Only 6% of Byo residents have received Covid-19 booster shot

Public health experts in Bulawayo have raised concern over the slow uptake of the Covid-19 booster shot in the city.

Only 6.5 percent of those have received their third dose.

48 percent of the city’s population has been fully vaccinated with at least while 61 percent have received the first dose.

“For now, we are trying to increase the numbers of vaccination to reach the recommended 60 percent herd immunity. The booster is given to those who received two shots of the vaccine prior. The second dose of the vaccine must have been done six months before for one to come for the booster shot. But the booster numbers are very low,” said Dr Eliah Sigauke from the BCC during a Twitter Space hosted by CITE on Thursday.

“We started the vaccination well when we administered the first and second doses but the booster numbers are very low. As for now, the numbers of people who have booster shots are not even above 10 percent as we are at 6.5 percent. We encourage people to come forward for the booster shots because we are heading into the winter season and they are prone to catching flu.”

Dr Sigauke said although a “good” 61 percent of Bulawayo residents had taken their first dose, those who were considered fully vaccinated are people with both shots.

“We encourage you to go and complete the vaccination. We are at 48 percent for the fully vaccinated and sadly for the booster we are 6.5 percent,” he noted.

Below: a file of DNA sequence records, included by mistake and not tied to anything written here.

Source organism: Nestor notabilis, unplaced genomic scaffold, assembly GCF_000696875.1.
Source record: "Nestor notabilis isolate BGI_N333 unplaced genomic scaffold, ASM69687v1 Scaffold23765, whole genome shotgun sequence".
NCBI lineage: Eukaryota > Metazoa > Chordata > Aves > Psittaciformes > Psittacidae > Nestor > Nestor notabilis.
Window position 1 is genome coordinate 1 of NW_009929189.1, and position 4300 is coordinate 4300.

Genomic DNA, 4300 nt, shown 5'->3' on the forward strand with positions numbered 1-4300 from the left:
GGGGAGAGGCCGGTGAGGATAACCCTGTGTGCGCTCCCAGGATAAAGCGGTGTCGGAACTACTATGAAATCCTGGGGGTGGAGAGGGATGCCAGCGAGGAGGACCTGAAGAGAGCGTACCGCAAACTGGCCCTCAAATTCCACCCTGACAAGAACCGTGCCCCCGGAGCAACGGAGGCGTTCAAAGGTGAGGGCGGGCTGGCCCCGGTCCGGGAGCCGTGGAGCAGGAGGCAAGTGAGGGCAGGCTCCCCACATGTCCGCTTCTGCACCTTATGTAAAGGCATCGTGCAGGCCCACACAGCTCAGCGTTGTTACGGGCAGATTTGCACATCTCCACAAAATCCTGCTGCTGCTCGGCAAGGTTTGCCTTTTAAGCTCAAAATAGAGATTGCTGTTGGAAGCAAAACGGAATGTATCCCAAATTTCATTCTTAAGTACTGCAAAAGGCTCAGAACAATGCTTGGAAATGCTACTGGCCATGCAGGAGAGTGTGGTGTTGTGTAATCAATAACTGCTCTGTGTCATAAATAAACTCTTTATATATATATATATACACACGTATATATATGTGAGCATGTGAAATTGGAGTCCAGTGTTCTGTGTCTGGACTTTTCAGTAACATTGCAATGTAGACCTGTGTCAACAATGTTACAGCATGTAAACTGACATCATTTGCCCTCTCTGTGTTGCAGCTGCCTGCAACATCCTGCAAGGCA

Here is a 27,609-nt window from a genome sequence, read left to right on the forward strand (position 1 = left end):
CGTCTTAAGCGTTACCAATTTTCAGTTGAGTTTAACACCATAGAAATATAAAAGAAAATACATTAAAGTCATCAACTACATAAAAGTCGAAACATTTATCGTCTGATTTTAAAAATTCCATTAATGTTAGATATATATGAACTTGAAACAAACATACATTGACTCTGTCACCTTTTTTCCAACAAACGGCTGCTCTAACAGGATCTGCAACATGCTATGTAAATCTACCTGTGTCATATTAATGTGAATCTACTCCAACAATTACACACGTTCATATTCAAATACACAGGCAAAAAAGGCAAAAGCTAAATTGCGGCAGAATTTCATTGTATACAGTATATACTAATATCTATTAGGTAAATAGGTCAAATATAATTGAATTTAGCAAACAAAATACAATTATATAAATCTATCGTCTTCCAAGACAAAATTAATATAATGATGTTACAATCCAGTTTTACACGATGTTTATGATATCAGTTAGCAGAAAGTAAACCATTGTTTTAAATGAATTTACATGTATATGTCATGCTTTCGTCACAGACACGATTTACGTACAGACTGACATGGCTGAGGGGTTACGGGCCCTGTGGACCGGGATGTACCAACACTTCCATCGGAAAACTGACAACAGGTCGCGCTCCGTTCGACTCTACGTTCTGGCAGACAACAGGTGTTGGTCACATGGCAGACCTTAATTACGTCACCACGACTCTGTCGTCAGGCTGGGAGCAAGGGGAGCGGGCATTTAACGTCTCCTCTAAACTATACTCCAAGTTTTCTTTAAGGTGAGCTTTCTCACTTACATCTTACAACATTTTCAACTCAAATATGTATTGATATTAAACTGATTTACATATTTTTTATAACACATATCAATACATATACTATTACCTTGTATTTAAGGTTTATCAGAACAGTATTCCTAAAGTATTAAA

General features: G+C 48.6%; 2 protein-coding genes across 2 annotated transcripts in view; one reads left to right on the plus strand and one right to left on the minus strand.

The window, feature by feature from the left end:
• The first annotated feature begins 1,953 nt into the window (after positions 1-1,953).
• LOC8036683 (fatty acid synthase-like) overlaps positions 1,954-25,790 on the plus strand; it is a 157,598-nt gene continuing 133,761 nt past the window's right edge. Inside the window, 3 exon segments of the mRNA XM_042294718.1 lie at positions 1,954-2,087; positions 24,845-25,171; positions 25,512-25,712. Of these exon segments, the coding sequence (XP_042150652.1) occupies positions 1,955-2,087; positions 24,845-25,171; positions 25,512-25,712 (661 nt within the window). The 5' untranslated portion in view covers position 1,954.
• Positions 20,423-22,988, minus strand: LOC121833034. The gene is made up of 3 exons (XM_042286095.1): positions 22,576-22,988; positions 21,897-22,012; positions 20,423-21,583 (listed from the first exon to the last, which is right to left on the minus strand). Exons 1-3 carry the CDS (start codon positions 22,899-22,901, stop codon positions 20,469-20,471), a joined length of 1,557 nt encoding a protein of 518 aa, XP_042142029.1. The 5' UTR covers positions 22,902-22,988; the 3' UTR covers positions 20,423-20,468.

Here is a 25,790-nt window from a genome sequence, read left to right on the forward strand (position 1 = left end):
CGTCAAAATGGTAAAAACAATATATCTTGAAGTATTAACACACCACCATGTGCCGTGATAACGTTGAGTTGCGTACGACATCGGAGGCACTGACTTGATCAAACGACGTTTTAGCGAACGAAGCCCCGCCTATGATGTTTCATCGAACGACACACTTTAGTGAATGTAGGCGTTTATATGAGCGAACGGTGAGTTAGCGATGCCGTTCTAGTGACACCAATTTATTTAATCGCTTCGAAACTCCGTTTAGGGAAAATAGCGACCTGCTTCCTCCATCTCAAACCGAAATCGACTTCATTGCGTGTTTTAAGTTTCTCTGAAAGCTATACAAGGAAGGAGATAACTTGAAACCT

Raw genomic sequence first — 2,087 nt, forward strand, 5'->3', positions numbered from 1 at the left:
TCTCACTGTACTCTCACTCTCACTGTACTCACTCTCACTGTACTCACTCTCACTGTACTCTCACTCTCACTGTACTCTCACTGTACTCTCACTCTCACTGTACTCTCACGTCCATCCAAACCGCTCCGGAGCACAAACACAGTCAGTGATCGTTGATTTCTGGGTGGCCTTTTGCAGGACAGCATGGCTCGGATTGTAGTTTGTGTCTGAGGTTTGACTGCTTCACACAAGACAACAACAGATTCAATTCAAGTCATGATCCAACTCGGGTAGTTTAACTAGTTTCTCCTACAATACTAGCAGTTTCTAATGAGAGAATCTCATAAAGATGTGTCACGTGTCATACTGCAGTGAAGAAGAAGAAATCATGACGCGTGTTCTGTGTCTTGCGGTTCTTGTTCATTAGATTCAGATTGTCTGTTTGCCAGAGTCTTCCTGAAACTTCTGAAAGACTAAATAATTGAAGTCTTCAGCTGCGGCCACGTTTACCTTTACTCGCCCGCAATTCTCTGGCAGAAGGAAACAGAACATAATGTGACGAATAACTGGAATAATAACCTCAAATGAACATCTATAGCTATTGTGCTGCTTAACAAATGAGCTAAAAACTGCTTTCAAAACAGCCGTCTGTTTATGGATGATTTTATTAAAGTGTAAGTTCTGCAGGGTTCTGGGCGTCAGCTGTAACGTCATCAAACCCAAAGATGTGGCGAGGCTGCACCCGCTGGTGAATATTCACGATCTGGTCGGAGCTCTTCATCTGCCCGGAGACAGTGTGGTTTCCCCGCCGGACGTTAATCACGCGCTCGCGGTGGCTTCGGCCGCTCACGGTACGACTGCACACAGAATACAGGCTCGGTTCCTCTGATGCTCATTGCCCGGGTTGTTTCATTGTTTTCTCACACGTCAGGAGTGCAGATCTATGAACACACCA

“We had a campaign running from May 2 to 17, 2022 to encourage those who are not to be vaccinated and we were targeting young people. The target is 60 percent herd immunity so that we protect the community from severe cases of Covid-19 and that it does not spread rapidly when a wave occurs.”

The medical doctor also encouraged pregnant women to be vaccinated, as they were vulnerable to Covid-19.

“We have evidence that there are no problems and pregnant women can be vaccinated. As we speak, we vaccinated many women and numbers are showing there are not much or any side effects we have heard from these women,” Dr Sigauke.

“A pregnant woman’s immune system is affected and not as effective as that of a non-pregnant woman. So, if a pregnant woman is infected by Covid-19, which does not choose if one is pregnant or not, can have severe illness and die. But when vaccinated, the sickness can be mild to moderate and not reach a state where the woman can die. If vaccinated, you are safer and have better chances of defeating Covid-19.”

Dr Sigauke also urged parents and guardians to vaccinate their children who had reached 12 years.

“The age limit was reduced to 12 as it used to be 17. If you observe places like football matches are saying they want children from 12 years and above who are vaccinated for them to attend gatherings. Very soon, at the border, it will be a requirement for children to be vaccinated for them to cross. The earlier you do it, the better and you might see that schools may end up saying vaccinated children will be the ones allowed to do certain activities like sport or go for school trips,” he said.

Meanwhile, those who want to activate their vaccination cards can go to any of the 19 council clinics, the Provincial Medical Director’s office at Mhlahlandlela Building, Tower Block office 205 and Ingutsheni, Mpilo, UBH, Ekusileni, Mater Dei hospitals.

“This is done from 8.30 to 12.30. Those with old cards can also change their card and be given those with QR codes. The QR codes won’t work automatically so they need to be activated. Places like borders and airports can scan the codes to show dates you were vaccinated and which type of vaccines you received,” Dr Siguake said.

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